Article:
The choice of peace or war lies not with the Iraqis who ignored terrorism and intimidation to vote in their millions, the Iraqis to whom I am accountable. No, that decision lies with the terrorist minority that despises freedom and spurns every offered opportunity to enter the political process. The attacks on election officials, the suicide bombings of voters, and the cowardly attacks on brave Iraqis waiting in line to join our fledgling security forces are not the tactics of "resistance" or "freedom fighters" but of murderers and criminals.

Nor are the terrorists by any stretch of the imagination the repressed or the disadvantaged. They chose violence despite consistent exhortations to contribute to the new Iraq. They are, for the most part, representatives of the old regime, Baathists who gorged themselves on their compatriots' riches. They are not the dispossessed of the earth but those who have been deprived of their palaces.

Slaying terrorism, and the extremist nationalism and perversion of religion that breeds it, will require our greatest effort, both as Iraqis and as new members of the alliance of democracies. We will again and again ask and work with our neighbors to assist us by controlling their borders, intercepting the transmission of funds to the terrorists and by handing over Baathist fugitives. We, in turn, will work with our neighbors to ensure that Iraq is never again a haven for terrorists. All such foreign-armed groups in Iraq must be neutralized and rendered harmless in a manner that is just and legal. Iraqis, the victims of the vilest stratagems and subterfuges, will not fight a "dirty war."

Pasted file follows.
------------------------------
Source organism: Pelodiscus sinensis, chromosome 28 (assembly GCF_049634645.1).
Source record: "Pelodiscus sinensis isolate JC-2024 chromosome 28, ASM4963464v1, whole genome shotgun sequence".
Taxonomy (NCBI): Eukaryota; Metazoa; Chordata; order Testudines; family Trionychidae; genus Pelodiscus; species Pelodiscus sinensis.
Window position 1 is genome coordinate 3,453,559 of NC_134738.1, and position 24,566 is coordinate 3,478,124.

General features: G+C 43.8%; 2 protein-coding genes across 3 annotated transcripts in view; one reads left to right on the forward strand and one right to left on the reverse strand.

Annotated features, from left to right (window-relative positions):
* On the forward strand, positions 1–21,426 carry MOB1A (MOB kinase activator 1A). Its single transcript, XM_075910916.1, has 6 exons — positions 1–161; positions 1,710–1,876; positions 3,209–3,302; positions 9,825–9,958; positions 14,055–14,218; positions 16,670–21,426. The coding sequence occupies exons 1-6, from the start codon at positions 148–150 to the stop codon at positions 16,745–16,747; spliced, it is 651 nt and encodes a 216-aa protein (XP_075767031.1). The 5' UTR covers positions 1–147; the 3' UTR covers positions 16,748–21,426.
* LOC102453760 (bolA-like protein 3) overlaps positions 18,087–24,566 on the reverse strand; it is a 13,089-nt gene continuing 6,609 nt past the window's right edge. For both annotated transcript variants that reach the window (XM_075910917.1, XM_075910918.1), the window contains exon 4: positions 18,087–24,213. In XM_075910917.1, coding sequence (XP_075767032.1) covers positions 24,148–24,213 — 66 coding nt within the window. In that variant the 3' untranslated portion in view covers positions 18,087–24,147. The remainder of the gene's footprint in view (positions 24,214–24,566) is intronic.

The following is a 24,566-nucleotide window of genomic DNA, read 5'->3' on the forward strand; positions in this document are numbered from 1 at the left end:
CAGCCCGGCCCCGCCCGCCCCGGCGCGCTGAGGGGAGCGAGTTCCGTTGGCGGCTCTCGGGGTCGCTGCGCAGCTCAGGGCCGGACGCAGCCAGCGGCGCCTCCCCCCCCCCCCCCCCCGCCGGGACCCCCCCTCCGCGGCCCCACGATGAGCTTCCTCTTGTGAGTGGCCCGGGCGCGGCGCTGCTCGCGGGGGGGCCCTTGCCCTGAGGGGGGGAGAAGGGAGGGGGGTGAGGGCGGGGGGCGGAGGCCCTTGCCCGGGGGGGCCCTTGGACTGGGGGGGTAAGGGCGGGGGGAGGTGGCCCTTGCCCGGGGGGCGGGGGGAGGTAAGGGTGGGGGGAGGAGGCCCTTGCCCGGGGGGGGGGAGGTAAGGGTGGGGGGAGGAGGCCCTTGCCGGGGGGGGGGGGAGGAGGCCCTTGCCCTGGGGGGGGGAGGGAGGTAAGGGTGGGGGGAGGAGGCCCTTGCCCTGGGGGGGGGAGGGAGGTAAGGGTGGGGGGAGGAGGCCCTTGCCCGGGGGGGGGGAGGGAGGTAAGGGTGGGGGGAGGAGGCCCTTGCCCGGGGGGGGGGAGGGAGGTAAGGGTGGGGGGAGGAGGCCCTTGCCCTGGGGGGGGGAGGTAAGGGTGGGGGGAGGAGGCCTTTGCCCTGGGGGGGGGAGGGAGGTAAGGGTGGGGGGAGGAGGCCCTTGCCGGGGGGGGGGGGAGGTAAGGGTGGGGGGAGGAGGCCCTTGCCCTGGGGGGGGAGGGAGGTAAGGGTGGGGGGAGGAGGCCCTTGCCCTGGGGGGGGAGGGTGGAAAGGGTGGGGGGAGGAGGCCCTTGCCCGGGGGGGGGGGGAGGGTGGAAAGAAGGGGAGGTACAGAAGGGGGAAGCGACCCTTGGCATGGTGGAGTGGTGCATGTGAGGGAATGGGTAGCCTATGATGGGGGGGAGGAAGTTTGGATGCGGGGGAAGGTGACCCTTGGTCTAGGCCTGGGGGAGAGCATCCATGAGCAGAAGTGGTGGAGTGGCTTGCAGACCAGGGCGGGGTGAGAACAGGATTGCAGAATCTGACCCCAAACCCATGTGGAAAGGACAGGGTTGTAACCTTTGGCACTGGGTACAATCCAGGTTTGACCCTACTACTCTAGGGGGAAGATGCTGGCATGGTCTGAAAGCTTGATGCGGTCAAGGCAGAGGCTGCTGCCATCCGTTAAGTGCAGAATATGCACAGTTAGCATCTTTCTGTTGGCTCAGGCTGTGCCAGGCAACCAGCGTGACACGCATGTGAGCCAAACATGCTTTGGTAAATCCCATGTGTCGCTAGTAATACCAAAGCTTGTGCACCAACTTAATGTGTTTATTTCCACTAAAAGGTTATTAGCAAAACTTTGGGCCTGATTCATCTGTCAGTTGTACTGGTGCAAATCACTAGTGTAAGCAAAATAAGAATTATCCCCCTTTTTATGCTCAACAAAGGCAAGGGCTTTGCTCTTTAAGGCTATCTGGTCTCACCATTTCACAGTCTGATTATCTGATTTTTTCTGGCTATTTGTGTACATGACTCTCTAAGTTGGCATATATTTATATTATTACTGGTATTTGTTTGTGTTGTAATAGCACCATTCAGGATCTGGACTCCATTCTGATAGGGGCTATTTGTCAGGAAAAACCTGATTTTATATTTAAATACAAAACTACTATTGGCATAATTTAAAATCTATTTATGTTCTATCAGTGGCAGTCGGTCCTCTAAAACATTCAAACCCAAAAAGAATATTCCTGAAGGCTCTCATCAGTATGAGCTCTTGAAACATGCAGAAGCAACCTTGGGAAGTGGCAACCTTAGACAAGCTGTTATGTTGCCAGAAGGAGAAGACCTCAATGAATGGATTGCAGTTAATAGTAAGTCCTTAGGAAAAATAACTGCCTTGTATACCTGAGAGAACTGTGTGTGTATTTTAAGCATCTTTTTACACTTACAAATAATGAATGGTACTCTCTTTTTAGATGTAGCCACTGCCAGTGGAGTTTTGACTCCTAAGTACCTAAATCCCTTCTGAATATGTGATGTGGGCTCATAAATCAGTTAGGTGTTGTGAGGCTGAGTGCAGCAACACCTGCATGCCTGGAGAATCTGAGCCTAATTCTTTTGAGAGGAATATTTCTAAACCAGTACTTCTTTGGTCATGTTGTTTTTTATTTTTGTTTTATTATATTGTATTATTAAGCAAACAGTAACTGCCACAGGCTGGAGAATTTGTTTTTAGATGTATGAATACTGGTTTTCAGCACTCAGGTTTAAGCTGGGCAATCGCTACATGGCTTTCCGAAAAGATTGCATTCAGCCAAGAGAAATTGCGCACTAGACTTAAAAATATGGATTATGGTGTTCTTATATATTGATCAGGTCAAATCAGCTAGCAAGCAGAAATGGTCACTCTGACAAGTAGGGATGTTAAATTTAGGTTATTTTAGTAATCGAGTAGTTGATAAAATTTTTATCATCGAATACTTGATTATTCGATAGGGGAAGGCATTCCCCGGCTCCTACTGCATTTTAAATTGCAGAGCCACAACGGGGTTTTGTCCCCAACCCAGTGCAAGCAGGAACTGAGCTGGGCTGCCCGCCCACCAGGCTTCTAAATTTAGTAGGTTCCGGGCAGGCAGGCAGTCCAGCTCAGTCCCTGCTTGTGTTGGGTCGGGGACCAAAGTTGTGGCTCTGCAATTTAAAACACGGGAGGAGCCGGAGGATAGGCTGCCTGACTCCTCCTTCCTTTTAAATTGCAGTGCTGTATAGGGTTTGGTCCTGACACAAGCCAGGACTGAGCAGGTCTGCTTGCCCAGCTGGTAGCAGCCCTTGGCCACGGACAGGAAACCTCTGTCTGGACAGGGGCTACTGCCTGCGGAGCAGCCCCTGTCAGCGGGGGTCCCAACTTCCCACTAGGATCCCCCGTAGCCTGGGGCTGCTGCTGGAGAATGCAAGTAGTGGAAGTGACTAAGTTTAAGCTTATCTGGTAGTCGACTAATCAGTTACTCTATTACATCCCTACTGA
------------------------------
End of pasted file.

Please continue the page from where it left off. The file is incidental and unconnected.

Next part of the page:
Our commitment to human rights, primarily of the individual, but also of our diverse ethnic and religious heritage for which we suffered, must be absolute. The justice of our cause must be reflected in the manner in which we rectify the crimes of the past.

The rehabilitation of Basra, the refloating of the ancient marshes of southern Iraq, the return of the ethnically cleansed to Kirkuk, the renaissance of the holy cities as centers of learning and piety, all these are acts of justice. They must be accompanied by the trials of the major Baathist criminals. Justice for the major perpetrators cannot be separated from the vindication of the rights of the individual victim.

Nor is justice independent of constitutionalism. Here the progress in Iraq has been remarkable, in place of the provisional Baathist constitution of 1970 we now have the Transitional Administrative Law (TAL), a progressive liberal interim constitution. The TAL represents the highest achievement of the new Iraq. The result of intense argument between the legitimate representatives of all of Iraq's communities, the TAL embodies the virtues of compromise. By sensibly sharing power under the TAL we all acquire more rights and security than if we were to each selfishly pursue our maximal objectives.